Humminbird Mega Live Review: The Power of Live Sonar Tech

Thomas Godwin

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The way technology moves today, when you find yourself writing a Humminbird Mega Live review, two years since its initial release, that says something about the product. 

It doesn’t hurt that Humminbird has since released the TargetLock, something that changes the paradigm in many ways. 

In fact, Mega Live Imaging Target Lock rocketed the Humminbird Mega Live transducer and Minn Kota’s built-in imaging and Spot-Lock back to the forefront of the conversation. 

According to Kevin VanDam, “They’re independent of each other to help me with my boat control and target acquisition.” 

The Mega Live is already a phenomenal sonar.

Now that it’s locked in with an independent targeting system (yeah, that sure sounds very Marine Corps, doesn’t it? Hoorah), it placed the Mega Live at the forefront of the sonar, fish finder industry. 

Overview of the Humminbird Mega Live

Right out of the box you have your mounting hardware—mounting brackets, ethernet cable, and shaft mount pieces.

Both are precisely designed with enough heft to let you know they aren’t cheap mounts you can only count on for a few trips out on the lake.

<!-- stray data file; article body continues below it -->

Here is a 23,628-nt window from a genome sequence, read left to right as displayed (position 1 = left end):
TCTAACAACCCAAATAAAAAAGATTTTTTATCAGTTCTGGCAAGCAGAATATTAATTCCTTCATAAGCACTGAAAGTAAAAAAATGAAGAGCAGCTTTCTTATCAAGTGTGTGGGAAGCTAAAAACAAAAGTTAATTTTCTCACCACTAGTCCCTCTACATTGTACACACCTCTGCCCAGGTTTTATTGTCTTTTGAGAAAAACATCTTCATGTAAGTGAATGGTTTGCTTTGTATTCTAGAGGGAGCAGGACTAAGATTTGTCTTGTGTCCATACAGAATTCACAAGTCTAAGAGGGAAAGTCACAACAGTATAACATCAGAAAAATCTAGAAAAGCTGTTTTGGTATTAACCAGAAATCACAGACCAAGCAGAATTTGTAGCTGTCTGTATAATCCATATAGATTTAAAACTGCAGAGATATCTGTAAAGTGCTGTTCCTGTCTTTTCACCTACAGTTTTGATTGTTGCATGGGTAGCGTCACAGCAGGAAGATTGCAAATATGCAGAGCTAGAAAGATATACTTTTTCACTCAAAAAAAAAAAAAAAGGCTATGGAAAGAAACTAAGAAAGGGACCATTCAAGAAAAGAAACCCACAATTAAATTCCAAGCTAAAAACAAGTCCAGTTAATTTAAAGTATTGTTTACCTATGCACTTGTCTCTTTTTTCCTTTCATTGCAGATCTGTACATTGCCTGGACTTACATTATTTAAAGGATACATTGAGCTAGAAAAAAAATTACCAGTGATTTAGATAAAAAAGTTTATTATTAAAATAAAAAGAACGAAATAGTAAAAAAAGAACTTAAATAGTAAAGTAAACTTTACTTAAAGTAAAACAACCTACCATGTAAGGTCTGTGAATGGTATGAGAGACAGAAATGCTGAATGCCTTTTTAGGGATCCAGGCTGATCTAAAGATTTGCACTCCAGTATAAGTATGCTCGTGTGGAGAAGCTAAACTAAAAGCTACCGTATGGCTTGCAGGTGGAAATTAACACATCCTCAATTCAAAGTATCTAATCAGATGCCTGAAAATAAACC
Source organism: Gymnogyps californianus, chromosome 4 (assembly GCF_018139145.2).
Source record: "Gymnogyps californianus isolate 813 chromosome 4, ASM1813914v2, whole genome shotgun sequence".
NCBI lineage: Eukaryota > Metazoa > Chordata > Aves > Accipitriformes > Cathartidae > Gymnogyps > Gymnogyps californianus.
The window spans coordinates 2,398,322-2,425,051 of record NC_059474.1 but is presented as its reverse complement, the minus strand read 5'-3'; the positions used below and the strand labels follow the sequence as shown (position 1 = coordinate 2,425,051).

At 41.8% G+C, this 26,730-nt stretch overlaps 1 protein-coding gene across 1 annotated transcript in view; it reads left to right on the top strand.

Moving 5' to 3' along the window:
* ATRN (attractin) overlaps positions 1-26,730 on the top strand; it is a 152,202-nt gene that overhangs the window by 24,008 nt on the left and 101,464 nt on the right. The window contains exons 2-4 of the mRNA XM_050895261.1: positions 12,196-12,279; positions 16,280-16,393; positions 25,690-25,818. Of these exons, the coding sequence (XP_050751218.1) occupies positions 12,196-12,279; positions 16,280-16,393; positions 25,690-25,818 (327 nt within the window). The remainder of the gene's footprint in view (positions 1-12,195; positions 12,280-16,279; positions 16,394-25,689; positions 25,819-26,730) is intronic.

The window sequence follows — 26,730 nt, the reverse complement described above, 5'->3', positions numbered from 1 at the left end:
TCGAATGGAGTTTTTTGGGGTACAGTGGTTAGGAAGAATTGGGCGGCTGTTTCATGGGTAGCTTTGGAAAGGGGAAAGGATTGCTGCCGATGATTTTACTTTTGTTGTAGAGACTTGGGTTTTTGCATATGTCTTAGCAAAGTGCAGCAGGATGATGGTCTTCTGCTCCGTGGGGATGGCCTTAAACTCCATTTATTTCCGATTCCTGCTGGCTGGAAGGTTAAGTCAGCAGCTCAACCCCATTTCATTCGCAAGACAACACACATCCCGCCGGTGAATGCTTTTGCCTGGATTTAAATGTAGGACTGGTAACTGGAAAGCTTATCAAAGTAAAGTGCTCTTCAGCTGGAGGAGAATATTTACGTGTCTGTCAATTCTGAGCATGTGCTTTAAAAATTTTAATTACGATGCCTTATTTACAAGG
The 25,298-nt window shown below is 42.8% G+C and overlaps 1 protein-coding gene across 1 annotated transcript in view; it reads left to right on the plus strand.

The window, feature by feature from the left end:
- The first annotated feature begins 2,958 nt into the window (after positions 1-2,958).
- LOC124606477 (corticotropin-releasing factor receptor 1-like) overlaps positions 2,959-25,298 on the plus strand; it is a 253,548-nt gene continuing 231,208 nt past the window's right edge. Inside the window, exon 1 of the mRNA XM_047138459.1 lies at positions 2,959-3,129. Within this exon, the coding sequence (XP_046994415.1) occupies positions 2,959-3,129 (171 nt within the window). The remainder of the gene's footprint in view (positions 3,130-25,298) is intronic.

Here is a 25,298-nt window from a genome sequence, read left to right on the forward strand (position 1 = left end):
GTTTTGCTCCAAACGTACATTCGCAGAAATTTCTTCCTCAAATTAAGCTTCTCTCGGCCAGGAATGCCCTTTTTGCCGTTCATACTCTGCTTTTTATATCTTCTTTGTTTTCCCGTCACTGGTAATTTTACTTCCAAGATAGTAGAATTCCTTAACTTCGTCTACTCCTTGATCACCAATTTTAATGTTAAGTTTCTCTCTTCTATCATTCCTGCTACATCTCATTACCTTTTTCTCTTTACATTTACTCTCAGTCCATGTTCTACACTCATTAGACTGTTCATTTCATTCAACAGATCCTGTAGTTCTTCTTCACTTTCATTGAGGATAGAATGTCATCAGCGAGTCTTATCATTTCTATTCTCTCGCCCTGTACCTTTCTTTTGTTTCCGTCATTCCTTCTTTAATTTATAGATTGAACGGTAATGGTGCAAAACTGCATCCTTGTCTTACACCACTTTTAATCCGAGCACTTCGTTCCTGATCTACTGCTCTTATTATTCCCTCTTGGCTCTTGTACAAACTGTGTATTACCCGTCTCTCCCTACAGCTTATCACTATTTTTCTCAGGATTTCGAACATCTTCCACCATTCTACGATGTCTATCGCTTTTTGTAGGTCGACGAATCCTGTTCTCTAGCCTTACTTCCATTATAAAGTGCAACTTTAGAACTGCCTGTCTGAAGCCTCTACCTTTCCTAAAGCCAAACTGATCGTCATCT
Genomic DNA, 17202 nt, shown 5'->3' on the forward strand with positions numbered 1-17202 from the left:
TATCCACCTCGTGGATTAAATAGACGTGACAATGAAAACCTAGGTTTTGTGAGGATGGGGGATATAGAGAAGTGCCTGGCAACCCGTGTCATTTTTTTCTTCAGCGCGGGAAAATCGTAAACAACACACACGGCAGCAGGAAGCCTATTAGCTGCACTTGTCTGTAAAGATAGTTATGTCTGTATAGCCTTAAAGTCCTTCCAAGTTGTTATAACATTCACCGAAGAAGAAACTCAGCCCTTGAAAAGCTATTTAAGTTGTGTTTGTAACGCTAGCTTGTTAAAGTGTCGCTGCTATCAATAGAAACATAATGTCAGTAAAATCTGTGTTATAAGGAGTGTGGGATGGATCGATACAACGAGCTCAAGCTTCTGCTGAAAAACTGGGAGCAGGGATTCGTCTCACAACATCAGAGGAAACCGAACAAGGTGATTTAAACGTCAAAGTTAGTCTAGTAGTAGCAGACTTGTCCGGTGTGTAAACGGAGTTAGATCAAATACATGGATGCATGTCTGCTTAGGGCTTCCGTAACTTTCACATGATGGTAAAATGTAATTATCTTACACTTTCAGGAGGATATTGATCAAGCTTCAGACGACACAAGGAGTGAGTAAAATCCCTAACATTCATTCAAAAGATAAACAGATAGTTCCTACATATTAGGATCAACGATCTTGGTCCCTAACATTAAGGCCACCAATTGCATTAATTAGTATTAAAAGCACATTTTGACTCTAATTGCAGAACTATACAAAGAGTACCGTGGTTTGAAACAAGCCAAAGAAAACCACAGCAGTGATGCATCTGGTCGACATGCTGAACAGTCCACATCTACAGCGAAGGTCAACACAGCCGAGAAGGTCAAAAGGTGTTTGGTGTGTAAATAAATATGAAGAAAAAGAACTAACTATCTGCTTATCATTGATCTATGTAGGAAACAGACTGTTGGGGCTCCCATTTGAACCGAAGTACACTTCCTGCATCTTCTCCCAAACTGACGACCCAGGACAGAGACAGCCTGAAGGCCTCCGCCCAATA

The transducer is flat and square-shaped, about two hands wide in size and an inch and a half deep. This design is crucial for the shaft mount since the transducer mounts with the length vertical and parallel to the shaft. 

It takes a little effort to shift the sonar cone up and down but that’s a good thing. I’ve had my fair share of transducers getting moved around due to a power cable pull or an inadvertent touch. 

With the up and down movement secure, the left and right movement is determined by the trolling motor. If you’re using forward imaging, just sweep the trolling motor back and forth. 

Humminbird Mega Live Compatibility

Humminbird Mega Live transducer

Now on to the best news of the day. The Humminbird Mega Live transducer is compatible with all Apex head units, all Solix head units, Humminbird Helix 8 G3N through 12 G3N, and Helix 7 G4N through 15 G4N.

Bassmaster champion Greg DiPalma says the Minn Kota Ultrex trolling motor is one of the best trolling motors on the market.

Well, Mega Live is perfectly suited for it. In fact, Humminbird highly recommends the Ultrex or the Fortrex. 

You can purchase them with Humminbird Mega Live Imaging built-in, and all you need from there is the head unit and cables to hook everything up.